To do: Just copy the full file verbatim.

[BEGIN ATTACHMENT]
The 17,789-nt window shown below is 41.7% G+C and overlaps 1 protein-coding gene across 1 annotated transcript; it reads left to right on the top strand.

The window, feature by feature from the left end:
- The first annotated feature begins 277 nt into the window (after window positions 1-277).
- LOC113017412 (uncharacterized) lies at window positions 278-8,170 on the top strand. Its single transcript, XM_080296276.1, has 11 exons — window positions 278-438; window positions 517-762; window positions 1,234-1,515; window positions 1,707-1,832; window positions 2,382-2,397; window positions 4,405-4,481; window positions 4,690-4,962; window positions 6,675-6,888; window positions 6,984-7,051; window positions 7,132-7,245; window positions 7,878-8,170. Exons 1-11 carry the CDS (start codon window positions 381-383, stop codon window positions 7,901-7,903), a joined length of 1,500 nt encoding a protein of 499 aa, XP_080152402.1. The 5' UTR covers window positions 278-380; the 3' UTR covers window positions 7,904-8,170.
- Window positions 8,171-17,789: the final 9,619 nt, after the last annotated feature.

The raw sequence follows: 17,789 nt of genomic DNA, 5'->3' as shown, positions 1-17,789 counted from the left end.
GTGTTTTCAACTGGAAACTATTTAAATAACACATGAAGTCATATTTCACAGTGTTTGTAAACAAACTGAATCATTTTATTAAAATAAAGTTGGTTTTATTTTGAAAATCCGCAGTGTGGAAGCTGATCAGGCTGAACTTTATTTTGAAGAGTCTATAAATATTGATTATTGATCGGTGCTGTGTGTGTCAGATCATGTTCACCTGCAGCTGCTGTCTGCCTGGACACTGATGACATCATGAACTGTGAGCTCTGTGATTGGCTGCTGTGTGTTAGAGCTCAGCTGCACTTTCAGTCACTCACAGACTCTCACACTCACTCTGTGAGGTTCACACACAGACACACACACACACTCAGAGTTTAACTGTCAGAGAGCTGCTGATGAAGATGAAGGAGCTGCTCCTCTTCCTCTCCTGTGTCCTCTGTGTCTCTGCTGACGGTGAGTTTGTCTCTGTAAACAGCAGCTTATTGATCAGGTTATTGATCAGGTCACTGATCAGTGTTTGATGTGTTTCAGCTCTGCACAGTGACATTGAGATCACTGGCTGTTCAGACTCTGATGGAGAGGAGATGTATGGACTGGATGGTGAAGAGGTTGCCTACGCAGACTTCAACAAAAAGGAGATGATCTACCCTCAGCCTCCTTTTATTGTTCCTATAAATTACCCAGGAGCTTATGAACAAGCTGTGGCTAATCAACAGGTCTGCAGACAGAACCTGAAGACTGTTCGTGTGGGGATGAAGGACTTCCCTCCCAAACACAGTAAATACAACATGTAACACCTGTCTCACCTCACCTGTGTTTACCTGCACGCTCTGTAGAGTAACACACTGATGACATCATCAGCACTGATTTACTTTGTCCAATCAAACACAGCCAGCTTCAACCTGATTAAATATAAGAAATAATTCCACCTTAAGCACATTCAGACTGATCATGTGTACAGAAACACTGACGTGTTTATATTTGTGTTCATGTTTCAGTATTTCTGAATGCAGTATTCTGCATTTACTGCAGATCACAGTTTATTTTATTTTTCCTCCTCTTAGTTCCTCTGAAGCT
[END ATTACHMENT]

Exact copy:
The 17,789-nt window shown below is 41.7% G+C and overlaps 1 protein-coding gene across 1 annotated transcript; it reads left to right on the top strand.

The window, feature by feature from the left end:
- The first annotated feature begins 277 nt into the window (after window positions 1-277).
- LOC113017412 (uncharacterized) lies at window positions 278-8,170 on the top strand. Its single transcript, XM_080296276.1, has 11 exons — window positions 278-438; window positions 517-762; window positions 1,234-1,515; window positions 1,707-1,832; window positions 2,382-2,397; window positions 4,405-4,481; window positions 4,690-4,962; window positions 6,675-6,888; window positions 6,984-7,051; window positions 7,132-7,245; window positions 7,878-8,170. Exons 1-11 carry the CDS (start codon window positions 381-383, stop codon window positions 7,901-7,903), a joined length of 1,500 nt encoding a protein of 499 aa, XP_080152402.1. The 5' UTR covers window positions 278-380; the 3' UTR covers window positions 7,904-8,170.
- Window positions 8,171-17,789: the final 9,619 nt, after the last annotated feature.

The raw sequence follows: 17,789 nt of genomic DNA, 5'->3' as shown, positions 1-17,789 counted from the left end.
GTGTTTTCAACTGGAAACTATTTAAATAACACATGAAGTCATATTTCACAGTGTTTGTAAACAAACTGAATCATTTTATTAAAATAAAGTTGGTTTTATTTTGAAAATCCGCAGTGTGGAAGCTGATCAGGCTGAACTTTATTTTGAAGAGTCTATAAATATTGATTATTGATCGGTGCTGTGTGTGTCAGATCATGTTCACCTGCAGCTGCTGTCTGCCTGGACACTGATGACATCATGAACTGTGAGCTCTGTGATTGGCTGCTGTGTGTTAGAGCTCAGCTGCACTTTCAGTCACTCACAGACTCTCACACTCACTCTGTGAGGTTCACACACAGACACACACACACACTCAGAGTTTAACTGTCAGAGAGCTGCTGATGAAGATGAAGGAGCTGCTCCTCTTCCTCTCCTGTGTCCTCTGTGTCTCTGCTGACGGTGAGTTTGTCTCTGTAAACAGCAGCTTATTGATCAGGTTATTGATCAGGTCACTGATCAGTGTTTGATGTGTTTCAGCTCTGCACAGTGACATTGAGATCACTGGCTGTTCAGACTCTGATGGAGAGGAGATGTATGGACTGGATGGTGAAGAGGTTGCCTACGCAGACTTCAACAAAAAGGAGATGATCTACCCTCAGCCTCCTTTTATTGTTCCTATAAATTACCCAGGAGCTTATGAACAAGCTGTGGCTAATCAACAGGTCTGCAGACAGAACCTGAAGACTGTTCGTGTGGGGATGAAGGACTTCCCTCCCAAACACAGTAAATACAACATGTAACACCTGTCTCACCTCACCTGTGTTTACCTGCACGCTCTGTAGAGTAACACACTGATGACATCATCAGCACTGATTTACTTTGTCCAATCAAACACAGCCAGCTTCAACCTGATTAAATATAAGAAATAATTCCACCTTAAGCACATTCAGACTGATCATGTGTACAGAAACACTGACGTGTTTATATTTGTGTTCATGTTTCAGTATTTCTGAATGCAGTATTCTGCATTTACTGCAGATCACAGTTTATTTTATTTTTCCTCCTCTTAGTTCCTCTGAAGCT